How Do CBD and THC Interact With the Mind and Body?

Since CBD and THC interact with the receptors of the endocannabinoid system differently, their effects are also somewhat different, particularly when it comes to the mind. 

CBD has recently become an incredibly popular natural remedy for a number of ailments as both a supplement and alternative to traditional medications. In particular, clinical trials have shown that CBD may induce the following effects:

THC's effects are somewhat similar, with some differences:

THC and CBD Content in Different Cannabis Strains 

The THC and CBD content of each type of cannabis plant is different. You'll find a much higher THC concentration in one plant while another will be more concentrated in CBD.

Both hemp and marijuana produce both THC and CBD. However, their exact content of each cannabinoid differs greatly. Hemp is a variety of cannabis that has less than 0.3% THC, while marijuana is a variety that contains more than 0.3% THC. CBD derived from hemp does not induce any psychoactive effects, while THC that is derived from marijuana does. 

For the most part, the majority of marijuana strains have about 17% to 18% THC with less than 1% CBD. 

Different strains will have their own specific THC:CBD ratio, which is an important factor to consider when choosing a strain to tackle your specific ailment. For instance, a greater ratio of CBD to THC will give you less of a high, while a greater ratio of THC to CBD will do the opposite.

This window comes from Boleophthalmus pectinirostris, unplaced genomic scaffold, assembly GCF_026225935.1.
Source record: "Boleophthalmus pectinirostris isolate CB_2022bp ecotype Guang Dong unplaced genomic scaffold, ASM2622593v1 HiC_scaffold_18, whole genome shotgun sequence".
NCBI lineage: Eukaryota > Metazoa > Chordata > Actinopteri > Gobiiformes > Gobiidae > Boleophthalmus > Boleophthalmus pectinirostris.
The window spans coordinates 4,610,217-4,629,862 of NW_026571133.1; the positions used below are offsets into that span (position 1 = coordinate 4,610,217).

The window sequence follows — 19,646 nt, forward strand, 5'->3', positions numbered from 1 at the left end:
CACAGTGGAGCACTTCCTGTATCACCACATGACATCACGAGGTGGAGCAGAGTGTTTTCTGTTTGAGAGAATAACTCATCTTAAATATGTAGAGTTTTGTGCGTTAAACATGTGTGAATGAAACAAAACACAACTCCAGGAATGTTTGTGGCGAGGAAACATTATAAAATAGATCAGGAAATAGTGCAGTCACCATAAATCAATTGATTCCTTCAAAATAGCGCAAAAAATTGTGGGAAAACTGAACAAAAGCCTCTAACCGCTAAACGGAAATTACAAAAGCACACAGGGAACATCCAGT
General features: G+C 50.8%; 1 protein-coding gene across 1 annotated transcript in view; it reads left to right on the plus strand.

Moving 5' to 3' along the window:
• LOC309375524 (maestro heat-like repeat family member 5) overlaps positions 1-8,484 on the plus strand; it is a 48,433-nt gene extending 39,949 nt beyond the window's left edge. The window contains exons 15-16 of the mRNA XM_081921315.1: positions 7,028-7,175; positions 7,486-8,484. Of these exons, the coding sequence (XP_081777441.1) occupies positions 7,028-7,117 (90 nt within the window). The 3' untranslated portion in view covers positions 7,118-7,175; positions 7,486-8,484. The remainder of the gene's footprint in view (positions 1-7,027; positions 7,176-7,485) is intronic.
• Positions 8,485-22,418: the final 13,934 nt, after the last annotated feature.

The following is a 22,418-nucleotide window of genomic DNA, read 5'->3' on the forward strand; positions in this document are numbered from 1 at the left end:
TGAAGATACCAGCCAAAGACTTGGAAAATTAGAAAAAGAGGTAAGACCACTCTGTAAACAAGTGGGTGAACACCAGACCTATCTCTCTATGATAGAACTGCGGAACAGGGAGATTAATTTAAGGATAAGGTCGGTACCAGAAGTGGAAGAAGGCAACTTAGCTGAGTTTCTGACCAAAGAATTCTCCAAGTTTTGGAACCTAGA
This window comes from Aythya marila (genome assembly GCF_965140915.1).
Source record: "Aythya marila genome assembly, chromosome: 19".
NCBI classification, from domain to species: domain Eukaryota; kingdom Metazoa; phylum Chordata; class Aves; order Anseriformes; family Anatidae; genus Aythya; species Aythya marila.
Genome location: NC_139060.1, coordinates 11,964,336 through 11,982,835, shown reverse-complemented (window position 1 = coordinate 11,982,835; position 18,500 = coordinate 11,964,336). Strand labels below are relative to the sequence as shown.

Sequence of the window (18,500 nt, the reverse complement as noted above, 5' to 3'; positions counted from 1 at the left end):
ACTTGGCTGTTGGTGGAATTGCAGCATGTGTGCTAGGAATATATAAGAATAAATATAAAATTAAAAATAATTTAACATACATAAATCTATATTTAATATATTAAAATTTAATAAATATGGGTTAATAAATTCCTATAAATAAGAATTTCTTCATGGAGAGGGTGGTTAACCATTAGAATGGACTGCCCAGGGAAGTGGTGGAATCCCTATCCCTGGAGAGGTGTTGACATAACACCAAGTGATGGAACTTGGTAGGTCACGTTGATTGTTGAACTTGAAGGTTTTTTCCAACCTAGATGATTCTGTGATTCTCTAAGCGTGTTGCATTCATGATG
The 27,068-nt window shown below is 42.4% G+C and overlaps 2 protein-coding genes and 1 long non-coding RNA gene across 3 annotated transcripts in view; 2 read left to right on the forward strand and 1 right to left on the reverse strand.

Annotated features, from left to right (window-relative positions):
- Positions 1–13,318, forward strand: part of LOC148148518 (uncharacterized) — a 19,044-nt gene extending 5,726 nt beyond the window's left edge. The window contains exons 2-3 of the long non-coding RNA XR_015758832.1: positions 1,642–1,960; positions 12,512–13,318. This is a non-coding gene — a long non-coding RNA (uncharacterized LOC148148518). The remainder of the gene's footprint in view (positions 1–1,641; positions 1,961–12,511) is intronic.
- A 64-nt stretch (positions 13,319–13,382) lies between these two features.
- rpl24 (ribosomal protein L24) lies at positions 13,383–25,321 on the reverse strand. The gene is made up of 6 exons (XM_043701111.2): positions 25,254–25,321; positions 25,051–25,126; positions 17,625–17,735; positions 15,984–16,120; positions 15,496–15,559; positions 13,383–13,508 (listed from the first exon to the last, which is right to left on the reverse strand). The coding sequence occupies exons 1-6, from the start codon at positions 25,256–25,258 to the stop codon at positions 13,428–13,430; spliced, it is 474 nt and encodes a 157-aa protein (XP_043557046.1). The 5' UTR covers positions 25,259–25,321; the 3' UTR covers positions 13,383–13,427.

Typically, sativa dominant strains tend to have a higher THC:CBD ratio, which is why sativa strains tend to have more psychoactive, euphoric effects — they are considered an "upper" and can activate the mind with a flow of creativity, alertness and in-depth thoughts. 

Reversely, indica heavy strains are CBD-dominant and impact the body more so than the mind — the relaxing, calming effects of indica have deemed the species a "downer" — it has the potential to provide a sleep-inducing, often therapeutic feeling when consumed or inhaled. 

How sensitive you are to THC and whether or not you're looking for something more mentally and physically sedating is a key factor in choosing the right ratio. Retail medical cannabis companies tend to offer various products with differing ratios of CBD:THC that are specifically formulated to alleviate specific ailments. 

Generally speaking, anyone looking to tackle anxiety, depression, muscle spasms, psychosis, and seizures may do better with more CBD and less THC. Those who are looking to target poor appetite or nausea from cancer treatments may find a little more THC more effective.